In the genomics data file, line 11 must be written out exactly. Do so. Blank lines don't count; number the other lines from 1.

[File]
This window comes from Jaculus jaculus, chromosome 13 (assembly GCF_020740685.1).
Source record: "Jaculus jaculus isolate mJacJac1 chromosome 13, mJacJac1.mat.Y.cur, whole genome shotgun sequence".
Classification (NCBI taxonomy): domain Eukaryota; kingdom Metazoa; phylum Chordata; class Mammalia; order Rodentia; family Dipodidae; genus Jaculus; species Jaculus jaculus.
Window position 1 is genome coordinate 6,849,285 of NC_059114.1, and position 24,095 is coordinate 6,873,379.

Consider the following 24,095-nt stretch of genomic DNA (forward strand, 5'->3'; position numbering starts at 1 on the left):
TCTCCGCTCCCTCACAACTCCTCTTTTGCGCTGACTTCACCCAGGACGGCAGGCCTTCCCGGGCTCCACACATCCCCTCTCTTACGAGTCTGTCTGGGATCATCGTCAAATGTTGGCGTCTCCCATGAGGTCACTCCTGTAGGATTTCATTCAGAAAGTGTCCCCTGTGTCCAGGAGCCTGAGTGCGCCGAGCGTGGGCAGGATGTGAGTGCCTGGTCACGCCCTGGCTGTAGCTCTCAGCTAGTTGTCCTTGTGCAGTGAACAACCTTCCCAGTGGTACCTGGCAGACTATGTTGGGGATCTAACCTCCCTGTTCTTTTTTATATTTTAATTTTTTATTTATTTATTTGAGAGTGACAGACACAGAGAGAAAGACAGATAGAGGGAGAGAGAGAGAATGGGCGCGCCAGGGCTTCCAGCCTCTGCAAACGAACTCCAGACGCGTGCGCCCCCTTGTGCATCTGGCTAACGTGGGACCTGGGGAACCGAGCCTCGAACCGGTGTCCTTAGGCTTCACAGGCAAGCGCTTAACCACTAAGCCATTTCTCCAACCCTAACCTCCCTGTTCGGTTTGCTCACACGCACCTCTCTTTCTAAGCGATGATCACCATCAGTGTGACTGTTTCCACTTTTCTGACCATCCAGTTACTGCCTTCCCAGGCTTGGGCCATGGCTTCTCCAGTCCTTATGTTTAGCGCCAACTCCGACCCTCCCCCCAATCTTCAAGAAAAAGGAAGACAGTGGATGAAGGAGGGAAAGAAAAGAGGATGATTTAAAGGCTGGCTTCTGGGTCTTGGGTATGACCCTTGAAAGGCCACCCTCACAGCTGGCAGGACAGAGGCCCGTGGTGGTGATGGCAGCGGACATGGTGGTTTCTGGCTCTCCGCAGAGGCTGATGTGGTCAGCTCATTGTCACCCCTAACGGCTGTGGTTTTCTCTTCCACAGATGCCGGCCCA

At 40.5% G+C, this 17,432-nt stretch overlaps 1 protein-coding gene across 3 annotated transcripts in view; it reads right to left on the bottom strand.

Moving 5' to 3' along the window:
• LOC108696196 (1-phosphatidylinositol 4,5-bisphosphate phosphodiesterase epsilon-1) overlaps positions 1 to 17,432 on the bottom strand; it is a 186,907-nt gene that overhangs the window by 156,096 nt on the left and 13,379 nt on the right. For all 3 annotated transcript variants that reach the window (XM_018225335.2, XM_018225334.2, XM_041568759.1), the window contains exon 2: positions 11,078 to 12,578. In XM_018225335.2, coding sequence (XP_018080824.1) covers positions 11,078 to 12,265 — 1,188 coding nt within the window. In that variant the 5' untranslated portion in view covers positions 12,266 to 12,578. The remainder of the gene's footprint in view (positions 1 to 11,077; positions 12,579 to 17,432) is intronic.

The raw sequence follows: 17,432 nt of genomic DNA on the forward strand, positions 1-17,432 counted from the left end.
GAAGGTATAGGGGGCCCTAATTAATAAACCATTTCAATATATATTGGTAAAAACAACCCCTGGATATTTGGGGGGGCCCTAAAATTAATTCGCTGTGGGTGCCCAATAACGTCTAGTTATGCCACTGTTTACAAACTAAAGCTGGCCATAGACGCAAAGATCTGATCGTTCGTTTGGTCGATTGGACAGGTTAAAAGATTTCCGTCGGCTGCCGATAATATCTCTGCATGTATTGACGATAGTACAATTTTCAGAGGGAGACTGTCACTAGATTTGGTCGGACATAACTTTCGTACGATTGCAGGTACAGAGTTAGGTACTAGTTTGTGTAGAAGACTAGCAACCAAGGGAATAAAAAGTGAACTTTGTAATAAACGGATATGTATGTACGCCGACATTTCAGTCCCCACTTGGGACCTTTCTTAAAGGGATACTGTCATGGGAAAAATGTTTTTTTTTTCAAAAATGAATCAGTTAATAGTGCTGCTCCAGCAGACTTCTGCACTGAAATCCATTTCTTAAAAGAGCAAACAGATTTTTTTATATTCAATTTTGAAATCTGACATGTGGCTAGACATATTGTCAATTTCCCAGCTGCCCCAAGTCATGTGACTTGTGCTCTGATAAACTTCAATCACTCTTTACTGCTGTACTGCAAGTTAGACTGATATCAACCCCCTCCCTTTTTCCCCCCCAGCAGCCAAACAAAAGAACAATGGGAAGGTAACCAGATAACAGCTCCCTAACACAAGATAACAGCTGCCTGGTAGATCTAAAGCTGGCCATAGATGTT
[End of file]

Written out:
GAAGGTATAGGGGGCCCTAATTAATAAACCATTTCAATATATATTGGTAAAAACAACCCCTGGATATTTGGGGGGGCCCTAAAATTAATTCGCTGTGGGTGCCCAATAACGTCTAGTTATGCCACTGTTTACAAACTAAAGCTGGCCATAGACGCAAAGATCTGATCGTTCGTTTGGTCGATTGGACAGGTTAAAAGATTTCCGTCGGCTGCCGATAATATCTCTGCATGTATTGACGATAGTACAATTTTCAGAGGGAGACTGTCACTAGATTTGGTCGGACATAACTTTCGTACGATTGCAGGTACAGAGTTAGGTACTAGTTTGTGTAGAAGACTAGCAACCAAGGGAATAAAAAGTGAACTTTGTAATAAACGGATATGTATGTACGCCGACATTTCAGTCCCCACTTGGGACCTTTCTTAAAGGGATACTGTCATGGGAAAAATGTTTTTTTTTTCAAAAATGAATCAGTTAATAGTGCTGCTCCAGCAGACTTCTGCACTGAAATCCATTTCTTAAAAGAGCAAACAGATTTTTTTATATTCAATTTTGAAATCTGACATGTGGCTAGACATATTGTCAATTTCCCAGCTGCCCCAAGTCATGTGACTTGTGCTCTGATAAACTTCAATCACTCTTTACTGCTGTACTGCAAGTTAGACTGATATCAACCCCCTCCCTTTTTCCCCCCCAGCAGCCAAACAAAAGAACAATGGGAAGGTAACCAGATAACAGCTCCCTAACACAAGATAACAGCTGCCTGGTAGATCTAAAGCTGGCCATAGATGTT